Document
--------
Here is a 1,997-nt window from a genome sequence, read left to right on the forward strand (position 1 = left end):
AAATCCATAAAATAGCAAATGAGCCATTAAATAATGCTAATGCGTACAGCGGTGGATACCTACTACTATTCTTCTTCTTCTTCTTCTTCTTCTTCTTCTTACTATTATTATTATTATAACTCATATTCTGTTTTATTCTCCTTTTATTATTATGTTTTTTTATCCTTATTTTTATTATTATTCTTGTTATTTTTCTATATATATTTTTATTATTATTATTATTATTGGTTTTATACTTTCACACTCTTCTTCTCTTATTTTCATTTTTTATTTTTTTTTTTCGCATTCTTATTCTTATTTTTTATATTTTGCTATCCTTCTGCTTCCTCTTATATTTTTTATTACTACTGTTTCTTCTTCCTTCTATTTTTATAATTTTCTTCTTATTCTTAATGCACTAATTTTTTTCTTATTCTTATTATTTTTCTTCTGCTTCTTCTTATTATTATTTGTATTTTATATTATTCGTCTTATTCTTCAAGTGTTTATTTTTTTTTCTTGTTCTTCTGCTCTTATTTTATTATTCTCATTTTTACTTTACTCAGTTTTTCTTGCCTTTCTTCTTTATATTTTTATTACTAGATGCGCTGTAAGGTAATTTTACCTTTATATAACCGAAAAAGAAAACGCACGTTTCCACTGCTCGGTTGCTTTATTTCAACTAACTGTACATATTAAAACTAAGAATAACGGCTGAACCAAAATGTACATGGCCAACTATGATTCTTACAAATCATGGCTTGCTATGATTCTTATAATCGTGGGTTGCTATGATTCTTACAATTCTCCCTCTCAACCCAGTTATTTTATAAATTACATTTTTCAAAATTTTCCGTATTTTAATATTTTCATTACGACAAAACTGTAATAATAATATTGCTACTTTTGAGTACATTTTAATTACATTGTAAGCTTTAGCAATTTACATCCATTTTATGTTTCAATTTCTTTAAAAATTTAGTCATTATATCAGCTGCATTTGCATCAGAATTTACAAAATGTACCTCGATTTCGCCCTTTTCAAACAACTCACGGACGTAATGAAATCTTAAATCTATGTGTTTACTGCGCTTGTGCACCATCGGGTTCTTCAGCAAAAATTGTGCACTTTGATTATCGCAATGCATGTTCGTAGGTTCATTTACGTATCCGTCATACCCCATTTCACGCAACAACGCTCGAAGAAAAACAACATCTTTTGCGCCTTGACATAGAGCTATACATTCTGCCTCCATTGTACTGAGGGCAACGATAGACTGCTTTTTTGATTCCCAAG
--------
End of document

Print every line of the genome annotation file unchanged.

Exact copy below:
Here is a 1,997-nt window from a genome sequence, read left to right on the forward strand (position 1 = left end):
AAATCCATAAAATAGCAAATGAGCCATTAAATAATGCTAATGCGTACAGCGGTGGATACCTACTACTATTCTTCTTCTTCTTCTTCTTCTTCTTCTTCTTACTATTATTATTATTATAACTCATATTCTGTTTTATTCTCCTTTTATTATTATGTTTTTTTATCCTTATTTTTATTATTATTCTTGTTATTTTTCTATATATATTTTTATTATTATTATTATTATTGGTTTTATACTTTCACACTCTTCTTCTCTTATTTTCATTTTTTATTTTTTTTTTTCGCATTCTTATTCTTATTTTTTATATTTTGCTATCCTTCTGCTTCCTCTTATATTTTTTATTACTACTGTTTCTTCTTCCTTCTATTTTTATAATTTTCTTCTTATTCTTAATGCACTAATTTTTTTCTTATTCTTATTATTTTTCTTCTGCTTCTTCTTATTATTATTTGTATTTTATATTATTCGTCTTATTCTTCAAGTGTTTATTTTTTTTTCTTGTTCTTCTGCTCTTATTTTATTATTCTCATTTTTACTTTACTCAGTTTTTCTTGCCTTTCTTCTTTATATTTTTATTACTAGATGCGCTGTAAGGTAATTTTACCTTTATATAACCGAAAAAGAAAACGCACGTTTCCACTGCTCGGTTGCTTTATTTCAACTAACTGTACATATTAAAACTAAGAATAACGGCTGAACCAAAATGTACATGGCCAACTATGATTCTTACAAATCATGGCTTGCTATGATTCTTATAATCGTGGGTTGCTATGATTCTTACAATTCTCCCTCTCAACCCAGTTATTTTATAAATTACATTTTTCAAAATTTTCCGTATTTTAATATTTTCATTACGACAAAACTGTAATAATAATATTGCTACTTTTGAGTACATTTTAATTACATTGTAAGCTTTAGCAATTTACATCCATTTTATGTTTCAATTTCTTTAAAAATTTAGTCATTATATCAGCTGCATTTGCATCAGAATTTACAAAATGTACCTCGATTTCGCCCTTTTCAAACAACTCACGGACGTAATGAAATCTTAAATCTATGTGTTTACTGCGCTTGTGCACCATCGGGTTCTTCAGCAAAAATTGTGCACTTTGATTATCGCAATGCATGTTCGTAGGTTCATTTACGTATCCGTCATACCCCATTTCACGCAACAACGCTCGAAGAAAAACAACATCTTTTGCGCCTTGACATAGAGCTATACATTCTGCCTCCATTGTACTGAGGGCAACGATAGACTGCTTTTTTGATTCCCAAG